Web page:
Control in the context of chaos: the war in Ukraine and Russia’s jurisdiction under the ECHR

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In January 2021, the Grand Chamber of the European Court of Human Rights (the Court) issued its long-awaited judgment in Georgia v Russia (II) related to the armed conflict that took place between Georgia and Russia in August 2008, and the continued Russian presence in South Ossetia and Abkhazia. A contentious aspect of the Court’s judgment concerned the finding that the events that had occurred on the territory of Georgia during the five-day active phase of hostilities did not fall within the jurisdiction of the Russian Federation within the meaning of Article 1 of the European Convention on Human Rights (ECHR). In other words, Russia’s actions did not trigger application of the ECHR and its concomitant obligation to comply with the ECHR on the territory of Georgia during the active phase of hostilities of an international armed conflict. The judgment in the inter-state case was follow by the Court’s decision declaring inadmissible an individual case lodged by several applicants against Georgia. In Shavlokhova and others v Georgia, the Court found that active fighting between the military forces of the two states prevented Georgia from exercising its jurisdiction under Article 1 ECHR. More specifically, in the Court’s view, the events during the active phase of hostilities could not be considered ‘as attracting the normal exercise of territorial jurisdiction of Georgia […] merely because the territory in which the hostilities took place was formally Georgian’ (§ 33).

The Court’s finding on the non-application of the ECHR to the use of military force during the active phase of hostilities in Georgia v Russia (II) has been much discussed (see Marko Milanovic, Kanstantsin Dzehtsiarou, Marco Longobardo and Stuart Wallace, Floris Tan and Marten Zwanenburg). This finding has significant implications for inter-state and individual cases lodged in connection with international armed conflicts between Ukraine and Russia, and Armenia and Azerbaijan. The issue became once again topical in 2022 with Russia waging full-scale war against Ukraine, which prompted Ukraine to lodge its tenth application against Russia before the Court. In Ukraine v Russia (X), Ukraine is complaining about Russia’s targeted, indiscriminate and disproportionate attacks against civilians and their property across Ukraine. In an unprecedented move 23 states have requested leave to intervene as third parties in this case. Two more states intend to lodge such a request. As Justine Batura and Isabella Rosini write, interventions by more than a half of state-parties to the ECHR is an opportunity for them to weigh in on the contentious issue of interaction between human rights law and international humanitarian law.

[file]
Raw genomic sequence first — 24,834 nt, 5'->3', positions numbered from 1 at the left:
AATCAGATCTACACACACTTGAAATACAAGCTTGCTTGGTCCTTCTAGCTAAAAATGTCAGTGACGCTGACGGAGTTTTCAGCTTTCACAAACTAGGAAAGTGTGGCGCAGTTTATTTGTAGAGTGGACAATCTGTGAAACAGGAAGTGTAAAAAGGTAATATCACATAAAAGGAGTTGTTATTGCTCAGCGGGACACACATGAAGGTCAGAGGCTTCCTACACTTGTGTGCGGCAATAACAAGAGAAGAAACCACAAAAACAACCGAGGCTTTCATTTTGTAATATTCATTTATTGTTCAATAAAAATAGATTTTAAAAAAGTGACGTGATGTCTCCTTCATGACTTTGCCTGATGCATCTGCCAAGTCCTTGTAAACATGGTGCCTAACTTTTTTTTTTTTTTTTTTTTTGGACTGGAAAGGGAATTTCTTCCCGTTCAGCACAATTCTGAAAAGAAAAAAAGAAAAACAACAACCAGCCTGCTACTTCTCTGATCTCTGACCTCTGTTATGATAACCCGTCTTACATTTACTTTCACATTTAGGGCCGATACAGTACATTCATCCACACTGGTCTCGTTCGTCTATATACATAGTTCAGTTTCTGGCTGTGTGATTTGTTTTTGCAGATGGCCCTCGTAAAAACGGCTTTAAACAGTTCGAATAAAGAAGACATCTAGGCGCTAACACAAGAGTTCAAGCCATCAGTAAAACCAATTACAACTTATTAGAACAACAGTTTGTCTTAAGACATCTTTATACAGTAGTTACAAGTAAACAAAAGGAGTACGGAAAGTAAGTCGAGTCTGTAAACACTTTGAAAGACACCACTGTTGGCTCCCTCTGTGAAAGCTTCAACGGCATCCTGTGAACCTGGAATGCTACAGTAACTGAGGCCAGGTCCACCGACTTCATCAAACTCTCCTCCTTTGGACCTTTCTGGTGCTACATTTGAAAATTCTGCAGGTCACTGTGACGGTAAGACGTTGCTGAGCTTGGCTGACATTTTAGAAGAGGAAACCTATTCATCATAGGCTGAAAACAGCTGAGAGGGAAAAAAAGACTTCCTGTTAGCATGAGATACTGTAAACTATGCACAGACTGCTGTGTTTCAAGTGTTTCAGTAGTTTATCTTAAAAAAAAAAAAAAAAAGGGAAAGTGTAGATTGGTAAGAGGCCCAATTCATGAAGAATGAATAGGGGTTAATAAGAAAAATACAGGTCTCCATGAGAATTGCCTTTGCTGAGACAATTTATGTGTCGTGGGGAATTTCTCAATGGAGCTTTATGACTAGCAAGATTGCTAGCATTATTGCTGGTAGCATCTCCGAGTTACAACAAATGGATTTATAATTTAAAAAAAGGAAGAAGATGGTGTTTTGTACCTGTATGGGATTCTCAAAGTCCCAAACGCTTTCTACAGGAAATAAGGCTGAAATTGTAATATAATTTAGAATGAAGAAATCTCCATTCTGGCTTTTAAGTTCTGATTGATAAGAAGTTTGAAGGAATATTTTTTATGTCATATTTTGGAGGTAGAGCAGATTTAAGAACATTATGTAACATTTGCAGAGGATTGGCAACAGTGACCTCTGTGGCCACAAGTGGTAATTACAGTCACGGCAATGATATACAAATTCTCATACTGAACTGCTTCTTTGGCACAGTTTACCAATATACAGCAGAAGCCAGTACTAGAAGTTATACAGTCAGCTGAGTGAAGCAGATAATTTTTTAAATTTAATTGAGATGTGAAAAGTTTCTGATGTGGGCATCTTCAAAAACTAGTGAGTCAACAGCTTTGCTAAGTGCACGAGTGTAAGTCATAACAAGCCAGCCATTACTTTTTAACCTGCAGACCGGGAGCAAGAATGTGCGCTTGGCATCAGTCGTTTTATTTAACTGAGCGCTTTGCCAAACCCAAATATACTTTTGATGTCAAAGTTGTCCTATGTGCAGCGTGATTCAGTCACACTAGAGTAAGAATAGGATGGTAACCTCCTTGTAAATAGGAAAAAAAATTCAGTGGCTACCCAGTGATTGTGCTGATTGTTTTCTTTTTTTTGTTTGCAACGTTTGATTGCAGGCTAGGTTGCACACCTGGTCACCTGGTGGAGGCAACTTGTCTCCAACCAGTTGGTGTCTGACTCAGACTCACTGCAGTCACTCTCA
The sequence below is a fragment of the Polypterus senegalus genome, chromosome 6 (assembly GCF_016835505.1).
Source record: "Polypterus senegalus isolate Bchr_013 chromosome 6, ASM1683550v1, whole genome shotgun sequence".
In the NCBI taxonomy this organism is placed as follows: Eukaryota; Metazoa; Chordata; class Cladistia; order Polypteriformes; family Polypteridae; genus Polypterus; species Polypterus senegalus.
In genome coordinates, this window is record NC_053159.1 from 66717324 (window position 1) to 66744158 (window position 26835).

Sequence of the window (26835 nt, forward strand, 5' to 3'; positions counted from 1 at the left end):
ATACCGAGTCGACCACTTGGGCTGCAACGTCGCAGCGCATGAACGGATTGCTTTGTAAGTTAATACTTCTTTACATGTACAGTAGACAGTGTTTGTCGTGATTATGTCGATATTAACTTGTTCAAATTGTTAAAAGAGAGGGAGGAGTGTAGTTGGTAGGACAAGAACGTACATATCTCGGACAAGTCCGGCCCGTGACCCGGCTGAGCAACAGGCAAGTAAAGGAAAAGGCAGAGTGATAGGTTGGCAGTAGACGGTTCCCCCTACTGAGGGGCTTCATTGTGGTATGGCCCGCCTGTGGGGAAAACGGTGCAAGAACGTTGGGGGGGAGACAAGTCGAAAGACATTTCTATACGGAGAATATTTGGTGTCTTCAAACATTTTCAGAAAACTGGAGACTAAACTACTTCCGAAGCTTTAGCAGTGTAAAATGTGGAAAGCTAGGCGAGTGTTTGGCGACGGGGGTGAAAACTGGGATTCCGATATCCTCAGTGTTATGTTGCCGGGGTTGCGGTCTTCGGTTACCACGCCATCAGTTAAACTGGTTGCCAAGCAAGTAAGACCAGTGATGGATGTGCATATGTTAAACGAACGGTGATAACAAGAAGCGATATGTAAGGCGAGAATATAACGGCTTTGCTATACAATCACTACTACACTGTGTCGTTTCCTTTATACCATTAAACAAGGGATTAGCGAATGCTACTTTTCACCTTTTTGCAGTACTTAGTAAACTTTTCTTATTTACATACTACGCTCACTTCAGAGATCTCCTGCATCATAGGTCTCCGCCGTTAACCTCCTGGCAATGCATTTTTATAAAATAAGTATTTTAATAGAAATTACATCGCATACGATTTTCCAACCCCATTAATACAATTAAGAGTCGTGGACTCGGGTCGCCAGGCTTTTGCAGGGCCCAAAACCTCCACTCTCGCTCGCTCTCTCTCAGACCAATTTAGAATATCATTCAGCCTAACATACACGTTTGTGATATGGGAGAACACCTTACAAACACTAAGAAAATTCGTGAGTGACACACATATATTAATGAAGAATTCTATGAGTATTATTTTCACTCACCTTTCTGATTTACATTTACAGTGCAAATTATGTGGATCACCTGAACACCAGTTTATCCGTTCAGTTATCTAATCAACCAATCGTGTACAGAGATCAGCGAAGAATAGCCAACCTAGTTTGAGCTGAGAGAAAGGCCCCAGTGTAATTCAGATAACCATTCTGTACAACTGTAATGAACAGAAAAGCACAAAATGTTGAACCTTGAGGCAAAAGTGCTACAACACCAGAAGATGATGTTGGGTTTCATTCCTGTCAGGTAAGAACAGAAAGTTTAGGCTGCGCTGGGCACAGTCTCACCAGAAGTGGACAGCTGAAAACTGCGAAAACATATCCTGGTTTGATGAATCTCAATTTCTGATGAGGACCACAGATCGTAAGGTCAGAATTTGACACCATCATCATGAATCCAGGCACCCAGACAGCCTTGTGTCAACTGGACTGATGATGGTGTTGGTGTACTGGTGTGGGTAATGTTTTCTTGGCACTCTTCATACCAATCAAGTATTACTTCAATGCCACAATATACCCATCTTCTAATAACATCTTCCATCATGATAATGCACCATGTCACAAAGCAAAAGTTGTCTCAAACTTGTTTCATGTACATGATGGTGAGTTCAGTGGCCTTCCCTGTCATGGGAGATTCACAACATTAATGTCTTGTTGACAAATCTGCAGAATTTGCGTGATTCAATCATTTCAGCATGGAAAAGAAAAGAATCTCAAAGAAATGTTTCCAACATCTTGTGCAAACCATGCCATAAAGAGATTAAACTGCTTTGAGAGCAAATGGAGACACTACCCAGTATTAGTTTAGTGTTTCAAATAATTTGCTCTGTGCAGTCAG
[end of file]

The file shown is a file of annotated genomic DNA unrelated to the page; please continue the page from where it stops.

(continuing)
Some scholars have critiqued the Court’s approach in Georgia v Russia (II), arguing in favour of the Court finding that kinetic military action by a state on the territory of a foreign state entails exercise by the former state of its jurisdiction within the meaning of Article 1 of the ECHR (see, for example, Marko Milanovic, Kanstantsin Dzehtsiarou). This post argues that even under the current jurisprudence, it would be wrong to conclude that Russia’s conduct of full-scale war in Ukraine does not amount to exercise of its extra-territorial jurisdiction on the territory of Ukraine. The reason is that the situation in Ukraine since 24 February 2022 is factually distinct from, what the Court calls, the five-day war in Georgia in August 2008 in that there are clear instances of exercise of spatial and personal jurisdiction against the backdrop of ongoing active hostilities.